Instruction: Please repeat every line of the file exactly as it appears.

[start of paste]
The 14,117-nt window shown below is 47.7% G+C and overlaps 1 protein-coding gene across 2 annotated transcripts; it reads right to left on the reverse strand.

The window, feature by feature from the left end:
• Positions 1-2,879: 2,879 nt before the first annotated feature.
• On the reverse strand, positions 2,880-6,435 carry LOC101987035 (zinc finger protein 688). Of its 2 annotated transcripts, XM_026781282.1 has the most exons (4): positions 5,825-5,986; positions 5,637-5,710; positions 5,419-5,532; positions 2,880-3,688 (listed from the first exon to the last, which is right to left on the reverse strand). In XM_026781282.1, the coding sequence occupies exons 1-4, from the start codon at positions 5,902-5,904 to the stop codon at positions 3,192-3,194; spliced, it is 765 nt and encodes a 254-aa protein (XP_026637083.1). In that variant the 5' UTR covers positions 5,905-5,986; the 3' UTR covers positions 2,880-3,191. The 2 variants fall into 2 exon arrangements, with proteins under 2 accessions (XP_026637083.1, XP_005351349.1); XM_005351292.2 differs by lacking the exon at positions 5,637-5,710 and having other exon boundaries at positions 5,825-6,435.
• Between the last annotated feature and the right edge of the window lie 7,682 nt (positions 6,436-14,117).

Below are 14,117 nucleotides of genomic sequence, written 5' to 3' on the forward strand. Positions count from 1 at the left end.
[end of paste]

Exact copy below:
The 14,117-nt window shown below is 47.7% G+C and overlaps 1 protein-coding gene across 2 annotated transcripts; it reads right to left on the reverse strand.

The window, feature by feature from the left end:
• Positions 1-2,879: 2,879 nt before the first annotated feature.
• On the reverse strand, positions 2,880-6,435 carry LOC101987035 (zinc finger protein 688). Of its 2 annotated transcripts, XM_026781282.1 has the most exons (4): positions 5,825-5,986; positions 5,637-5,710; positions 5,419-5,532; positions 2,880-3,688 (listed from the first exon to the last, which is right to left on the reverse strand). In XM_026781282.1, the coding sequence occupies exons 1-4, from the start codon at positions 5,902-5,904 to the stop codon at positions 3,192-3,194; spliced, it is 765 nt and encodes a 254-aa protein (XP_026637083.1). In that variant the 5' UTR covers positions 5,905-5,986; the 3' UTR covers positions 2,880-3,191. The 2 variants fall into 2 exon arrangements, with proteins under 2 accessions (XP_026637083.1, XP_005351349.1); XM_005351292.2 differs by lacking the exon at positions 5,637-5,710 and having other exon boundaries at positions 5,825-6,435.
• Between the last annotated feature and the right edge of the window lie 7,682 nt (positions 6,436-14,117).

Below are 14,117 nucleotides of genomic sequence, written 5' to 3' on the forward strand. Positions count from 1 at the left end.